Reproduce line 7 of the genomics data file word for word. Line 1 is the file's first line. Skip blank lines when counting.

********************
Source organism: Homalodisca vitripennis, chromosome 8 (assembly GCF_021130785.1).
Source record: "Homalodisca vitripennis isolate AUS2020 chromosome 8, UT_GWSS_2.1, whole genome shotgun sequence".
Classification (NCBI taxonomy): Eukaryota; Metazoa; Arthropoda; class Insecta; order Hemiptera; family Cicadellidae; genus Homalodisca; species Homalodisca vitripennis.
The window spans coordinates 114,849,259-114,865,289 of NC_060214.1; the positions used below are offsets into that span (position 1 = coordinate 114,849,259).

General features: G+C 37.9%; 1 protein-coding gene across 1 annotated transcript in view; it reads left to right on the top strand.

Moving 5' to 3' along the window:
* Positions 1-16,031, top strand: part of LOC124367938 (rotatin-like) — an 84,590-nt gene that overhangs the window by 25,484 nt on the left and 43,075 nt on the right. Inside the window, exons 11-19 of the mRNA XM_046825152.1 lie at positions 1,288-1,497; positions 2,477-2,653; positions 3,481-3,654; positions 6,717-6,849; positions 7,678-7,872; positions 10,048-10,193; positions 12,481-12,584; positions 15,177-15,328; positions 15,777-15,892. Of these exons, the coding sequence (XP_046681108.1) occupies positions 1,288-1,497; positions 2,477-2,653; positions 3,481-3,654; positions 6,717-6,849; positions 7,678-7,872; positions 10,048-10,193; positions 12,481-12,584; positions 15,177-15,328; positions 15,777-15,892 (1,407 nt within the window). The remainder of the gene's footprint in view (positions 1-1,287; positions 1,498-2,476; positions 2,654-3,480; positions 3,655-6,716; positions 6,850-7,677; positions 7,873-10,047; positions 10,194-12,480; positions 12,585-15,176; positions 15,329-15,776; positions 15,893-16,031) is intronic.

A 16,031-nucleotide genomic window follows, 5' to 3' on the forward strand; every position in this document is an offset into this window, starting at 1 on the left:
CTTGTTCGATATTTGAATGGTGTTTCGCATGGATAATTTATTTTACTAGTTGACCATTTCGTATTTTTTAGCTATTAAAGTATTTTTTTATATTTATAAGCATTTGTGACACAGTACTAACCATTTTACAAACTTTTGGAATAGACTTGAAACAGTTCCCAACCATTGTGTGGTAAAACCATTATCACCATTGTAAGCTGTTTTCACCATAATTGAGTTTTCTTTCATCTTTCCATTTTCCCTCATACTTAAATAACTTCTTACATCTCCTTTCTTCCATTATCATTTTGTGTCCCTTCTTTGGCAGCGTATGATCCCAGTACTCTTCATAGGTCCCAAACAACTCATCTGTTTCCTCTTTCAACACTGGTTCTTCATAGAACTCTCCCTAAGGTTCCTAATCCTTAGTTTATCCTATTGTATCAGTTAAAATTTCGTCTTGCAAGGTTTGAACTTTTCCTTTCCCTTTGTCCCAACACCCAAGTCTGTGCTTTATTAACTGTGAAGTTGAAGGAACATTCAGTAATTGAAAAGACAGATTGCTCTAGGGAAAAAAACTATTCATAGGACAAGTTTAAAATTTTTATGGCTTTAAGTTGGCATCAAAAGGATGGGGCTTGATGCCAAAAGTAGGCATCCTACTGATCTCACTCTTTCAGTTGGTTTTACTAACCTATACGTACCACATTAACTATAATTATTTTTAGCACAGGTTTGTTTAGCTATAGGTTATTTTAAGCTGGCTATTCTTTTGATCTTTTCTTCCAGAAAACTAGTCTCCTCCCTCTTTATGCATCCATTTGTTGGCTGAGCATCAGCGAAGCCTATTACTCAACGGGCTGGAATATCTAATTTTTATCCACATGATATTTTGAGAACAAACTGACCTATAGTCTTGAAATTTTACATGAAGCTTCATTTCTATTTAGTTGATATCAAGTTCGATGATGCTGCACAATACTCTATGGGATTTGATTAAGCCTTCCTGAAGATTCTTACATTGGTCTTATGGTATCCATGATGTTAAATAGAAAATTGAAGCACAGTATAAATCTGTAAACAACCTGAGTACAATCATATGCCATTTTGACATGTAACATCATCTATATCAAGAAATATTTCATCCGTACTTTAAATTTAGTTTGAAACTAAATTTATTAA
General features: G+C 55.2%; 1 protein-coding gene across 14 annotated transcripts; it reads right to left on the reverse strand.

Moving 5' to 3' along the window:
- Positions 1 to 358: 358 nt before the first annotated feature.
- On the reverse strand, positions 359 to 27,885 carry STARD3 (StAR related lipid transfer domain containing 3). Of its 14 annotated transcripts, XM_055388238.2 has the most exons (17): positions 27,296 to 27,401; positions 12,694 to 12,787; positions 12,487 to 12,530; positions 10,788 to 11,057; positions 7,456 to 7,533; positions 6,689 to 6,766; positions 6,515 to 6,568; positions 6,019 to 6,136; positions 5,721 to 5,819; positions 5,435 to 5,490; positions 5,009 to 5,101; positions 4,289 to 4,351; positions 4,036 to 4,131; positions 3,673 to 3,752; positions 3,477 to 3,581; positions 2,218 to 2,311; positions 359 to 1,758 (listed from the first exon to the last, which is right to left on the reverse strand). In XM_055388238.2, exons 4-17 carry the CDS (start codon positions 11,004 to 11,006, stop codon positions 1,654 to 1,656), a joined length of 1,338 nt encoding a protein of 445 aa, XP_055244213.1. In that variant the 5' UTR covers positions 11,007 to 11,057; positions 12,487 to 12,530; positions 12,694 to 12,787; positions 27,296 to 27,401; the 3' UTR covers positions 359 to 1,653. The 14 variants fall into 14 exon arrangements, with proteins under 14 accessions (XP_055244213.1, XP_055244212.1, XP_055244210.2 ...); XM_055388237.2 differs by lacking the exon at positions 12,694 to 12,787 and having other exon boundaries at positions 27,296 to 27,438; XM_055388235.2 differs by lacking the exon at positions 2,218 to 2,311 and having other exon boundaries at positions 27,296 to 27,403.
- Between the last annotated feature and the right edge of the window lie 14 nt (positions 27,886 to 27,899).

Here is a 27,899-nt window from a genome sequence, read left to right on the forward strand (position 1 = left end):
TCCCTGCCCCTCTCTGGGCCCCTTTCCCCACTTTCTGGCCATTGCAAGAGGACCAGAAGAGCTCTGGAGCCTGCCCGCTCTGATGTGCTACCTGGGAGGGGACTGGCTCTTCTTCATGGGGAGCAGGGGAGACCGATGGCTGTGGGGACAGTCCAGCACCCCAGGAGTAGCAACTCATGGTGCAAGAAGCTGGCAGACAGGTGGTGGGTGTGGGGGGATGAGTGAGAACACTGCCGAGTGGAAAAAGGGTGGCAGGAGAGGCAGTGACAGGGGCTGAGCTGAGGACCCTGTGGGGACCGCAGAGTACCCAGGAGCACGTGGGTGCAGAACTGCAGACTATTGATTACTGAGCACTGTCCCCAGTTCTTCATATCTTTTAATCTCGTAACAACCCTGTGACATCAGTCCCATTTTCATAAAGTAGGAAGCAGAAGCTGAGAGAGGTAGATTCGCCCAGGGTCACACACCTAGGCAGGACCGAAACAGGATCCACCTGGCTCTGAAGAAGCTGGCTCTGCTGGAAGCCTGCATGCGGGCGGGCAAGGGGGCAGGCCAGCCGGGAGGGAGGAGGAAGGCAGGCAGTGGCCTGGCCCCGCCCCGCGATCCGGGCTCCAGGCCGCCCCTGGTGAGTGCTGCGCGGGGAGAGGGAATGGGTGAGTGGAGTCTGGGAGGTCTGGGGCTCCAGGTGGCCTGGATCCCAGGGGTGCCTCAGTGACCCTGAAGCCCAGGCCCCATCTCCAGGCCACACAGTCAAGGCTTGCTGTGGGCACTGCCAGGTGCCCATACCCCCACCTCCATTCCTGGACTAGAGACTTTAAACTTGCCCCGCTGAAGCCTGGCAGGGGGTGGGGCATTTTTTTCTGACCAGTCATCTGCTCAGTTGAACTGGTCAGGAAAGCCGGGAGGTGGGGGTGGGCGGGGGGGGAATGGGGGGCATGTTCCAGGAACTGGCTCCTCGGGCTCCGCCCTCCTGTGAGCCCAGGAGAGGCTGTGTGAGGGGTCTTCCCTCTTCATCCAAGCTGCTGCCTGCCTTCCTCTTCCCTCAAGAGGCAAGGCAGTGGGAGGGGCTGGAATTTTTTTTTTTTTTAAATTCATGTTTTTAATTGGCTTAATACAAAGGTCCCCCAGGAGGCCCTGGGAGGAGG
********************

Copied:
* Positions 1-16,031, top strand: part of LOC124367938 (rotatin-like) — an 84,590-nt gene that overhangs the window by 25,484 nt on the left and 43,075 nt on the right. Inside the window, exons 11-19 of the mRNA XM_046825152.1 lie at positions 1,288-1,497; positions 2,477-2,653; positions 3,481-3,654; positions 6,717-6,849; positions 7,678-7,872; positions 10,048-10,193; positions 12,481-12,584; positions 15,177-15,328; positions 15,777-15,892. Of these exons, the coding sequence (XP_046681108.1) occupies positions 1,288-1,497; positions 2,477-2,653; positions 3,481-3,654; positions 6,717-6,849; positions 7,678-7,872; positions 10,048-10,193; positions 12,481-12,584; positions 15,177-15,328; positions 15,777-15,892 (1,407 nt within the window). The remainder of the gene's footprint in view (positions 1-1,287; positions 1,498-2,476; positions 2,654-3,480; positions 3,655-6,716; positions 6,850-7,677; positions 7,873-10,047; positions 10,194-12,480; positions 12,585-15,176; positions 15,329-15,776; positions 15,893-16,031) is intronic.